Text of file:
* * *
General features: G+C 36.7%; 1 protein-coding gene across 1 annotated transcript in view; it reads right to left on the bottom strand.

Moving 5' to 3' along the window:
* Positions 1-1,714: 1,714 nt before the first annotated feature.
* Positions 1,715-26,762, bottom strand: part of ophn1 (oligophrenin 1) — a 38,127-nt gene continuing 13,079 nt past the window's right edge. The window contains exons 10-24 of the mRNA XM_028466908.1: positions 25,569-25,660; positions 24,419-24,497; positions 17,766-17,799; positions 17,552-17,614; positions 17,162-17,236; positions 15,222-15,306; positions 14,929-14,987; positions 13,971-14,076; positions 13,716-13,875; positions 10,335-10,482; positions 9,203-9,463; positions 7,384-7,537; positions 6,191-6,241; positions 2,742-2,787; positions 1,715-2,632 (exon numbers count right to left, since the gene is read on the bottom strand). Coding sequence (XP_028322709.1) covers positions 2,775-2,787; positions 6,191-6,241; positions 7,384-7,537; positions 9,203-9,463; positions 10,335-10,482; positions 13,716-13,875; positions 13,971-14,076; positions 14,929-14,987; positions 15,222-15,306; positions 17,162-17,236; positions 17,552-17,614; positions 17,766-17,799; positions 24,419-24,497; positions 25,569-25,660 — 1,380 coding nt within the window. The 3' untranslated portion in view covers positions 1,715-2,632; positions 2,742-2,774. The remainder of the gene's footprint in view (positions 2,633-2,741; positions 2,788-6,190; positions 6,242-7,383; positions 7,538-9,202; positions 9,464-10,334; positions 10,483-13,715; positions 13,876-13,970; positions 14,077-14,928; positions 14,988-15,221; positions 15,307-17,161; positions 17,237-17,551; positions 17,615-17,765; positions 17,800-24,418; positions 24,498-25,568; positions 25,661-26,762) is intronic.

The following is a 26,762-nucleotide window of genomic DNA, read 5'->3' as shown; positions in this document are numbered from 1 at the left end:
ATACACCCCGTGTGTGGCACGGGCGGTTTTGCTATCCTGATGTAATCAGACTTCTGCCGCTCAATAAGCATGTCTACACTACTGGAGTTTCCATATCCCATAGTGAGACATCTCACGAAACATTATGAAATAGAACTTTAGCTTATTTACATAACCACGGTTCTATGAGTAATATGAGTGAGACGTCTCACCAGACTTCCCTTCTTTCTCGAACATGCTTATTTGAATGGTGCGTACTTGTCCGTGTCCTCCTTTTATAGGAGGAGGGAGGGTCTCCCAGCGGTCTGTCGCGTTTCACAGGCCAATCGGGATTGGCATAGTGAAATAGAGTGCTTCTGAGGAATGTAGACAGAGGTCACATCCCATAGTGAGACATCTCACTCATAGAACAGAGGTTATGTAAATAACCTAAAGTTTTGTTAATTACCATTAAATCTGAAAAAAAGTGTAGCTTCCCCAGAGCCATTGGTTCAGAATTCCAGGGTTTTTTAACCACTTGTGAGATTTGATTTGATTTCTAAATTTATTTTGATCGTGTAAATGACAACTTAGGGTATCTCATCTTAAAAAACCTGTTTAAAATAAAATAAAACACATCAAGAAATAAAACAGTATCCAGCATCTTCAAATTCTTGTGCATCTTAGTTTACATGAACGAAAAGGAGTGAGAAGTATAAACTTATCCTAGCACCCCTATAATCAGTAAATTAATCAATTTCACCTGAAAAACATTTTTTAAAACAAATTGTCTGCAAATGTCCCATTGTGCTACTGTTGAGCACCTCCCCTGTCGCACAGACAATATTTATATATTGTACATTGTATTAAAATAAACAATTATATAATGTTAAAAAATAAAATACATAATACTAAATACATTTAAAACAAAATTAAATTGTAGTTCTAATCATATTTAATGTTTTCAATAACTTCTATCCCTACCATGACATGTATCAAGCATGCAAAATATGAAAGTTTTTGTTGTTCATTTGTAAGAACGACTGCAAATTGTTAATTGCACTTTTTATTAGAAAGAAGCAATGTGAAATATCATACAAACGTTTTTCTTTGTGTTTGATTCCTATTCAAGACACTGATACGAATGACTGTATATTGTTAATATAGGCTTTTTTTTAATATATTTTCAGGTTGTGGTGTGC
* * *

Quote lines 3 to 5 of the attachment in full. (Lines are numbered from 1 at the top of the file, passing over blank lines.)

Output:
* Positions 1-1,714: 1,714 nt before the first annotated feature.
* Positions 1,715-26,762, bottom strand: part of ophn1 (oligophrenin 1) — a 38,127-nt gene continuing 13,079 nt past the window's right edge. The window contains exons 10-24 of the mRNA XM_028466908.1: positions 25,569-25,660; positions 24,419-24,497; positions 17,766-17,799; positions 17,552-17,614; positions 17,162-17,236; positions 15,222-15,306; positions 14,929-14,987; positions 13,971-14,076; positions 13,716-13,875; positions 10,335-10,482; positions 9,203-9,463; positions 7,384-7,537; positions 6,191-6,241; positions 2,742-2,787; positions 1,715-2,632 (exon numbers count right to left, since the gene is read on the bottom strand). Coding sequence (XP_028322709.1) covers positions 2,775-2,787; positions 6,191-6,241; positions 7,384-7,537; positions 9,203-9,463; positions 10,335-10,482; positions 13,716-13,875; positions 13,971-14,076; positions 14,929-14,987; positions 15,222-15,306; positions 17,162-17,236; positions 17,552-17,614; positions 17,766-17,799; positions 24,419-24,497; positions 25,569-25,660 — 1,380 coding nt within the window. The 3' untranslated portion in view covers positions 1,715-2,632; positions 2,742-2,774. The remainder of the gene's footprint in view (positions 2,633-2,741; positions 2,788-6,190; positions 6,242-7,383; positions 7,538-9,202; positions 9,464-10,334; positions 10,483-13,715; positions 13,876-13,970; positions 14,077-14,928; positions 14,988-15,221; positions 15,307-17,161; positions 17,237-17,551; positions 17,615-17,765; positions 17,800-24,418; positions 24,498-25,568; positions 25,661-26,762) is intronic.

The following is a 26,762-nucleotide window of genomic DNA, read 5'->3' as shown; positions in this document are numbered from 1 at the left end: